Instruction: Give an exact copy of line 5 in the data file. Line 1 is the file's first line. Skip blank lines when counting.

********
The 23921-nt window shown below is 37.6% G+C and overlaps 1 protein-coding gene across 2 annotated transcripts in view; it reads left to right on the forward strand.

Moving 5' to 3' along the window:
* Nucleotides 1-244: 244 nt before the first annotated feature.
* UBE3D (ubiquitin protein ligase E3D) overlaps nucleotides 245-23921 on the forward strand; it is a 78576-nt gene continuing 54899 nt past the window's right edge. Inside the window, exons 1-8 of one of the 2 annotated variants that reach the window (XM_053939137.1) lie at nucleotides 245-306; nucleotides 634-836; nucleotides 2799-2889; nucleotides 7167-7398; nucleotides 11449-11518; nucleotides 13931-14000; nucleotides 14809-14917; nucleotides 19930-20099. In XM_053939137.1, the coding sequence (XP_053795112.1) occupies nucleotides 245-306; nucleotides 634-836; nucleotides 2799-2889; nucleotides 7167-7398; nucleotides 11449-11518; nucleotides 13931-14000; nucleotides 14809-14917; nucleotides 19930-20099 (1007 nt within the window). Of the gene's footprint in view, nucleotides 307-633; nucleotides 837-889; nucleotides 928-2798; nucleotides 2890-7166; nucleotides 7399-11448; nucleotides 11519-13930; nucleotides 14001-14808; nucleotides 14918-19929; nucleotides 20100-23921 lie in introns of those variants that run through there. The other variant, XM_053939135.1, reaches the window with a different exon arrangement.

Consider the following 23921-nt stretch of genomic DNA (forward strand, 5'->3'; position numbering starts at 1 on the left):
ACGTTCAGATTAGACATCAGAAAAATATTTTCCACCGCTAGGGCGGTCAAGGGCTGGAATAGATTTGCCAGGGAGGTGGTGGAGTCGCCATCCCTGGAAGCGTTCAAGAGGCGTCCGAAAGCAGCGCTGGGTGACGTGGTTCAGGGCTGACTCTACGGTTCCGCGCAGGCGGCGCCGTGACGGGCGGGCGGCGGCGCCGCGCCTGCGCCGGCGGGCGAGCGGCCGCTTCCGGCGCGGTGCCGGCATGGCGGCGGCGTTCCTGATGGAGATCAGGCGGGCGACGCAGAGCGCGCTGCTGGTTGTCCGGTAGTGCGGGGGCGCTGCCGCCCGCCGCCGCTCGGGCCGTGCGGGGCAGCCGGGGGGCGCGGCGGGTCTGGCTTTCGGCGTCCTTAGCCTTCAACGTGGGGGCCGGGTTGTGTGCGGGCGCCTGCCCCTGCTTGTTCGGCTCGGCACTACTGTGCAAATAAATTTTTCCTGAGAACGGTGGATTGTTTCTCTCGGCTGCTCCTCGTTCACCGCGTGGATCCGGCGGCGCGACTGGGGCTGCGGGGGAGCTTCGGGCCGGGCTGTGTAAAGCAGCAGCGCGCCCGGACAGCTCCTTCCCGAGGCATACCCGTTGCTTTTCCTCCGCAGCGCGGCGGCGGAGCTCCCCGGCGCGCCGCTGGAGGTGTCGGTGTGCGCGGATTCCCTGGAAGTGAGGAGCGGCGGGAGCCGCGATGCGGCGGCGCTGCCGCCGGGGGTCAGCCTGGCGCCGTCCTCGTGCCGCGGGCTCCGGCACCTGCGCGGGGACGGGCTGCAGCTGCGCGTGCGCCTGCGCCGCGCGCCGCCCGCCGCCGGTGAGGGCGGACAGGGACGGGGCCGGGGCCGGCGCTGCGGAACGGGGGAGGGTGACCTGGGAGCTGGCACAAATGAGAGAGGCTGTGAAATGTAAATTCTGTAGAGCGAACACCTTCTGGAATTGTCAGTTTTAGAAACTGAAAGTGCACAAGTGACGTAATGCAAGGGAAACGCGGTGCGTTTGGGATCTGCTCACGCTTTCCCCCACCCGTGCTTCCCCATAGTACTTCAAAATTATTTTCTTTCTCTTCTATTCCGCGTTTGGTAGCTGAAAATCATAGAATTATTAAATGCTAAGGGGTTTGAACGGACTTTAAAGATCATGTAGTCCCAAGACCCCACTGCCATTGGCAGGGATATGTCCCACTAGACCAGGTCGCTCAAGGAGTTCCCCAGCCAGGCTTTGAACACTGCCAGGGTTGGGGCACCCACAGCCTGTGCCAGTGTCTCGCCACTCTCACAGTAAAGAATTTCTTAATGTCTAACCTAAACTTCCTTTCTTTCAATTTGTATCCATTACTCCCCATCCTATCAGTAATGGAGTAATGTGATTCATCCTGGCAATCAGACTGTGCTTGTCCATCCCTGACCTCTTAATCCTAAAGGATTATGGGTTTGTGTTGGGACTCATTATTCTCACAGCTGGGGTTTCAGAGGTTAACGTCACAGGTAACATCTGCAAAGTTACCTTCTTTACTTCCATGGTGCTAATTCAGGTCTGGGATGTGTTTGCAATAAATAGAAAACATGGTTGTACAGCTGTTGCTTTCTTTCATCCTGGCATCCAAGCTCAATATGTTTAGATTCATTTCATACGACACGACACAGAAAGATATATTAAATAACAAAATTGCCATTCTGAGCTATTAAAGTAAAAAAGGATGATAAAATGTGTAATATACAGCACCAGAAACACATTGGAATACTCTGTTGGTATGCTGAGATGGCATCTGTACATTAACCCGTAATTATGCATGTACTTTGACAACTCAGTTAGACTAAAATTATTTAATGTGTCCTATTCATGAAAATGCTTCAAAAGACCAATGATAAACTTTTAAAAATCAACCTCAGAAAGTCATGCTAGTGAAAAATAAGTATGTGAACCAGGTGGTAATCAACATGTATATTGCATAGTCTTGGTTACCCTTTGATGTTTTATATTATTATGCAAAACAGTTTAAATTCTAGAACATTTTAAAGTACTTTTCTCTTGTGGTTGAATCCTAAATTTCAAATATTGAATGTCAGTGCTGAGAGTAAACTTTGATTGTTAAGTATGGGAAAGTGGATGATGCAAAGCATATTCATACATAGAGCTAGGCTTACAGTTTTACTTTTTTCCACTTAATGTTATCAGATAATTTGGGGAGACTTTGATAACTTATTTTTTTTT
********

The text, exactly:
Consider the following 23921-nt stretch of genomic DNA (forward strand, 5'->3'; position numbering starts at 1 on the left):